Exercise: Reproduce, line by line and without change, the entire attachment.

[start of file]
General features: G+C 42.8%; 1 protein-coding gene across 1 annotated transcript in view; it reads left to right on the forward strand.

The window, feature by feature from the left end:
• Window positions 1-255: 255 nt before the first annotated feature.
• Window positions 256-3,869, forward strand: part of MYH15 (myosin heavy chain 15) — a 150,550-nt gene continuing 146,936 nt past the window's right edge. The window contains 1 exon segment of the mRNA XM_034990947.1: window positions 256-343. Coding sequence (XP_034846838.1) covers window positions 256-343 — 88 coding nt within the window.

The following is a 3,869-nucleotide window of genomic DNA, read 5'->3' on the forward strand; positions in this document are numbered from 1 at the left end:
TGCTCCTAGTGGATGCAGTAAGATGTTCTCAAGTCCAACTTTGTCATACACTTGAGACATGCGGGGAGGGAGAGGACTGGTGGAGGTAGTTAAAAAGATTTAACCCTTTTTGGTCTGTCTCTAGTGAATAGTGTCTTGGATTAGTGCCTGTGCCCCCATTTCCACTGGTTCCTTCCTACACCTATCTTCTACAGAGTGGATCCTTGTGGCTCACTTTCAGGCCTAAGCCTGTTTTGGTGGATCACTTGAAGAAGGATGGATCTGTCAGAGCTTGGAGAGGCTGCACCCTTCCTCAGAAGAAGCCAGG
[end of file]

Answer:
General features: G+C 42.8%; 1 protein-coding gene across 1 annotated transcript in view; it reads left to right on the forward strand.

The window, feature by feature from the left end:
• Window positions 1-255: 255 nt before the first annotated feature.
• Window positions 256-3,869, forward strand: part of MYH15 (myosin heavy chain 15) — a 150,550-nt gene continuing 146,936 nt past the window's right edge. The window contains 1 exon segment of the mRNA XM_034990947.1: window positions 256-343. Coding sequence (XP_034846838.1) covers window positions 256-343 — 88 coding nt within the window.

The following is a 3,869-nucleotide window of genomic DNA, read 5'->3' on the forward strand; positions in this document are numbered from 1 at the left end:
TGCTCCTAGTGGATGCAGTAAGATGTTCTCAAGTCCAACTTTGTCATACACTTGAGACATGCGGGGAGGGAGAGGACTGGTGGAGGTAGTTAAAAAGATTTAACCCTTTTTGGTCTGTCTCTAGTGAATAGTGTCTTGGATTAGTGCCTGTGCCCCCATTTCCACTGGTTCCTTCCTACACCTATCTTCTACAGAGTGGATCCTTGTGGCTCACTTTCAGGCCTAAGCCTGTTTTGGTGGATCACTTGAAGAAGGATGGATCTGTCAGAGCTTGGAGAGGCTGCACCCTTCCTCAGAAGAAGCCAGG